How Do Multilingual People Work? Groundbreaking New Research

Two years ago I participated in the first polyglot conference in Budapest. My goal was to show how conflict management could be a wonderful career choice for people who speak more than one language. A video of that speech was eventually published on Youtube.

Unresolved Business

Even though I got some really good feedback after that speech I couldn’t shake the idea that something was missing. What else could be done to help multilingual people find a good fit in the job market? What could I do to help more of them be happier and more successful at work? After talking this conundrum over with a friend of mine, he encouraged me to reach out and do something new. I’ve described this exciting project in the video below:

If you haven’t yet, please take a few minutes to participate in this important study.

Lots of Good Data

The first step is for us to get a real understanding of how bilingual and multilingual people are doing at work. We want to go beyond the personal experiences of one or two people—who work in one or two industries—and gather thousands of responses from all over the world. Not only is it important that you participate in the survey, it is also important that you encourage other bilingual and multilingual people to take the survey as well. Please share it on Facebook, Twitter, LinkedIn and on any other social media where you have an account.

The more responses we get, the more accurate our information will be. The more accurate the information we get, the more we will learn about what works and what doesn’t for multilingual people in the work place. Our goal is to get really specific. What languages are best to learn in France? Which jobs do polyglots enjoy the most in Brazil? Are polyglots more valued in the USA than they are in Russia? We can’t answer these questions unless we get enough responses from people in all of those places. Please, please, take this survey and share it with every bilingual and multilingual person you know.

Who Should Not Take This Survey?

Please don’t mistake my enthusiasm for a lack of scientific rigor. We don’t want just anyone’s responses. If you are under the age of eighteen then, I’m sorry, but I’m not asking you to participate. If you have any significant work experience it was likely gained illegally.

If all the Spanish you know is a handful of phrases like ¿Dónde está el baño? then I’m not asking you to participate. If all the German you know is Guten Tag. and Wieviel kostet das? then I’m not asking for your responses either. We are looking for people who are at least functional bilinguals.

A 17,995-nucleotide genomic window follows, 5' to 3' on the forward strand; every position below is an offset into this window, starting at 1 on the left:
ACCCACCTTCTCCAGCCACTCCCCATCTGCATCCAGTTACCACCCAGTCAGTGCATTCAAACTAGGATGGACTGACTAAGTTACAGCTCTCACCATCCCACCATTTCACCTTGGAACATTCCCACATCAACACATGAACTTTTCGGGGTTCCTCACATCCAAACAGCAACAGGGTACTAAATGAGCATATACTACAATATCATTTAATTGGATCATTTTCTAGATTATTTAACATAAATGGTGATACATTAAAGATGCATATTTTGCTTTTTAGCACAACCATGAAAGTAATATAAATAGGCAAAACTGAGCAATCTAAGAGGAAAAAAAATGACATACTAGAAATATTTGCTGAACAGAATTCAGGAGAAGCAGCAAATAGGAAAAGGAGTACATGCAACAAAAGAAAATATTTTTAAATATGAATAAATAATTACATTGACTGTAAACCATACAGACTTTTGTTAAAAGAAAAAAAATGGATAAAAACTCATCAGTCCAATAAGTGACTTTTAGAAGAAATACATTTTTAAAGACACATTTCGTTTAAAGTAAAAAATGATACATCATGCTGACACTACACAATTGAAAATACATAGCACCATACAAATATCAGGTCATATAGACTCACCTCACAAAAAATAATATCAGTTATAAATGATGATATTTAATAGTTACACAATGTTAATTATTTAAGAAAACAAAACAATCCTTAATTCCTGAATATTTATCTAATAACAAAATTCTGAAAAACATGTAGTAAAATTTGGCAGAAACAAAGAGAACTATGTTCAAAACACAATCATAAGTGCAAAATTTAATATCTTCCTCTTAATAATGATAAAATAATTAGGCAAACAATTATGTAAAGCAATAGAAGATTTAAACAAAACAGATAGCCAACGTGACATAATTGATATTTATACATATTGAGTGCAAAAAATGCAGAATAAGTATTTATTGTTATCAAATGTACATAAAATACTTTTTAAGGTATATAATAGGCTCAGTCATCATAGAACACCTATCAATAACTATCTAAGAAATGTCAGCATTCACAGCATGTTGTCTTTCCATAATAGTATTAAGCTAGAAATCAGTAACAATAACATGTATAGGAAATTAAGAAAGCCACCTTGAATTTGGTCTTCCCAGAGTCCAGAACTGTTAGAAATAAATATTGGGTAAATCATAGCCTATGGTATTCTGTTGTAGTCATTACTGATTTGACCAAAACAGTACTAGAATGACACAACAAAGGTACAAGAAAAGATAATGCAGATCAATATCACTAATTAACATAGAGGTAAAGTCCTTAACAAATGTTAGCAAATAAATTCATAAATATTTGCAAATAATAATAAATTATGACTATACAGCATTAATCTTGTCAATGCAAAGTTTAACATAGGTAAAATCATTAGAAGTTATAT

Who Should Take This Survey?

Functional and perfect do not mean the same thing at all. If you can have an unscripted conversation with someone in a foreign language, for more than five minutes, then please take this survey. It doesn’t matter to me that you can’t speak without making mistakes. As long as the other person can understand you and you can understand him/her then please take this survey.

There may be some people who are thinking, Well, I don’t exactly love my job so maybe I should not take this survey. Nothing could be farther than the truth. By all means, if you have a job that you love then please take this survey. If you have a job that you hate then please take this survey. If you have a job you think is just okay then please take this survey.

Others may say, Well, I don’t really use my languages much at work, maybe I shouldn’t take this survey. Wrong again! One of the things we want to see is how many people out there are bilingual/multilingual but don’t use their languages at work. Whether you use your languages every day, only occasionally, or not at all, please take this survey. Even if you are retired we want to know about your career as a bilingual/multilingual person.

It’s true that, in isolation, your responses might not be particularly helpful to people. When compared with the responses of thousands of other people from all over the world, your responses—no matter how obvious or boring they may seem to you—will be helpful. They will be helpful because they are part of a greater truth.

Great Answers to Great Questions

Studies have been done that show whether or not people who know two languages make more money than people who know only one. Studies have also been done to show if a bilingual French speaker makes more money than a bilingual German speaker. While nice, these studies leave us asking more questions.

Do they make more money because of their language skills or because those people happen to work in a more lucrative job? We don’t know. They might make more money but do they like their jobs more than people who only know one language? We don’t know.

Does knowing English, Japanese or Chinese really open doors for you in the job market or is it your university degree? Is it something else entirely? Are languages like Danish, Zulu and Hindi not really worth learning—for professional reasons—or do some people benefit greatly in their careers because they know a less popular language? If they do then why are they benefitting so much?